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Software maintenance group
One of Hill’s fastest-growing groups is the software maintenance group. In 2001, there were 300 software engineers working on the base. Today there are 1,200, due in large part to the fact that the electronics and software within Air Force planes are becoming increasingly complicated.
Hill AFB is Capability Maturity Model Integrated (CMMI) at level five, which places it in the top 3 percent or so of all software organizations worldwide—not just government, but all software companies, according to Sutton. The distinction sets Hill apart from all U.S. bases except Warner Robins AFB in Georgia.
Future So Bright
Every time DOD mentions potential base closures or reductions, the future of Hill AFB falls into question. In fact, the Ogden Air Logistics Center was downgraded to a complex this summer and is now led by a one-star general, rather than a two-star general. At the same time, the 309th Maintenance Wing was deactivated and Hill lost about 150 jobs.
These changes are troubling, especially in light of a new round of BRAC that may happen in the next two or three years. But Hill has some inherent strengths that make it less likely to fall under the ax.
In fact, robots taking care of robots might be what keeps Utah’s Hill Air Force Base viable in the future.
At least that’s the vision of Sutton, who believes the future of robotics is now, simply because of the propensity of the Air Force, the Army, the Navy and the Marine Corp to increase the number of robots used as substitutes for human beings in high-threat environments.
“We are already using robots in a big way. At the beginning of the Iraq and Afghanistan conflicts, we had probably, 20 or 30—maybe 100—robots on the ground. The last numbers I saw indicated something like 30,000 robots are on the ground in Iraq and Afghanistan—for all kinds of things, for all types of missions. And it is only going to get more so. So you have this potential explosion of workload and of capability that I think is, frankly, something that Hill can do and do well,” he explains. “We certainly have the competencies to do it.”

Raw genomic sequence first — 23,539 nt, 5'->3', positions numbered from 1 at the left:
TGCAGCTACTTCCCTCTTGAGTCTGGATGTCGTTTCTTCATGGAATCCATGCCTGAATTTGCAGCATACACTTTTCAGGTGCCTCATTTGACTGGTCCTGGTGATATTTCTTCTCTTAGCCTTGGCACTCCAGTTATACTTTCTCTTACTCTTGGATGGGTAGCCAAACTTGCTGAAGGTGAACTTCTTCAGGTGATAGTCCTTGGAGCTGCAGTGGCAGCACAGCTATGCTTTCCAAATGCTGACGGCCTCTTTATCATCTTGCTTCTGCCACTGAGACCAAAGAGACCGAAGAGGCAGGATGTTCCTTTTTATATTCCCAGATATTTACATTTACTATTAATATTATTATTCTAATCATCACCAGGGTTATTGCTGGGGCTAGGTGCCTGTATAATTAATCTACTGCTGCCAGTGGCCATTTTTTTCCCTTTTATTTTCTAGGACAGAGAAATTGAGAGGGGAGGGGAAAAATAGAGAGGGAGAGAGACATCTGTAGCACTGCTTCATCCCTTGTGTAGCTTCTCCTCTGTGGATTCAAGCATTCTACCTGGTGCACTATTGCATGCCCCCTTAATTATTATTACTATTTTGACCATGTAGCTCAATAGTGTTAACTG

Hill’s maintenance wing has about 8,500 people in it, most of whom are blue-collar workers who sustain systems. Sutton visualizes a not-so-distant future when that sustainment capability becomes robotically dependent. “At that point, how many of those blue-collar employees do I need?” he asks. “Now it becomes more white collar—it becomes the programmers, it becomes the people who take care of the robots.”
It’s a crazy thought, but one that is fundamental to the need for the base to reinvent itself to stay viable. One new area where Hill is reinventing itself involves stealth technology. The new “radar cross section revalidation facility” under construction at Hill is the first of its kind—anywhere. When finished, the Air Force will use it to illuminate its F-35 and F-22 stealth aircraft with radar and revalidate their radar signatures via computer models rather than having to fly the stealth planes on a test range.
The new scanning facility, designed in a collaborative effort between Hill AFB, the Air Force Research Lab and Lockheed Martin, reflects the expanding high-tech capabilities of Hill AFB—capabilities that would be difficult to replicate elsewhere.
Hill Air Force Base…
Accounts for 50,000 direct and indirect jobs.
Pumps $3.6 billion annually into the Utah economy.
Creates $2.3 billion in personal income annually.
Creates tax revenue of $192 million annually.
Employs 23,000 military and civilian workers.
Falcon Hill Park is expected to create 15,000 jobs.
Magnet For Growth
Hill AFB continues to attract ancillary companies and industries that thrive in proximity to the base. Hill is known for its centers of excellence in advanced composites, software maintenance, aircraft maintenance and missile maintenance, and for its new Falcon Hill aerospace park and new capability in unmanned aerial vehicle maintenance.
In aviation and aerospace alone, Hill has attracted to Utah companies such as General Dynamics, ATK, L-3 Communications, Northrop Grumman, The Boeing Company, Lockheed-Martin, Janicki Industries, Williams International, Moog Aircraft, Barnes Aerospace, FMC Jetway Systems, Parker-Hannifin, Duncan Aviation and SkyWest Airlines.
Utah’s high concentration of aerospace companies makes it one of the top states in the nation in terms of aerospace employment. That’s according to GOED, which reports that aerospace- and defense-related companies in Utah employ approximately 42,000 people.